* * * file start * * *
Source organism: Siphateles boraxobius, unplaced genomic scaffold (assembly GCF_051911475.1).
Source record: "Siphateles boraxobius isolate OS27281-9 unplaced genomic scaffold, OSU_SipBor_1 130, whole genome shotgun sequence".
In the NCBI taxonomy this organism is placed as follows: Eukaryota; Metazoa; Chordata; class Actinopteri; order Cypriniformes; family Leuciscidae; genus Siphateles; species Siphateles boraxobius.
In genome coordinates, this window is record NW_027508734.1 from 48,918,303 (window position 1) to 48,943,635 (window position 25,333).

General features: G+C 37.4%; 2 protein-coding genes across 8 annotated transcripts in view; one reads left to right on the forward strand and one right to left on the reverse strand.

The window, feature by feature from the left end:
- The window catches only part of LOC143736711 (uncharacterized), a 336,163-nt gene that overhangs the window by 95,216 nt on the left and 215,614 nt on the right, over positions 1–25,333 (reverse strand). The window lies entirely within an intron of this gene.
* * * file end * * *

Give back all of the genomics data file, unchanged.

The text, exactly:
Source organism: Siphateles boraxobius, unplaced genomic scaffold (assembly GCF_051911475.1).
Source record: "Siphateles boraxobius isolate OS27281-9 unplaced genomic scaffold, OSU_SipBor_1 130, whole genome shotgun sequence".
In the NCBI taxonomy this organism is placed as follows: Eukaryota; Metazoa; Chordata; class Actinopteri; order Cypriniformes; family Leuciscidae; genus Siphateles; species Siphateles boraxobius.
In genome coordinates, this window is record NW_027508734.1 from 48,918,303 (window position 1) to 48,943,635 (window position 25,333).

General features: G+C 37.4%; 2 protein-coding genes across 8 annotated transcripts in view; one reads left to right on the forward strand and one right to left on the reverse strand.

The window, feature by feature from the left end:
- The window catches only part of LOC143736711 (uncharacterized), a 336,163-nt gene that overhangs the window by 95,216 nt on the left and 215,614 nt on the right, over positions 1–25,333 (reverse strand). The window lies entirely within an intron of this gene.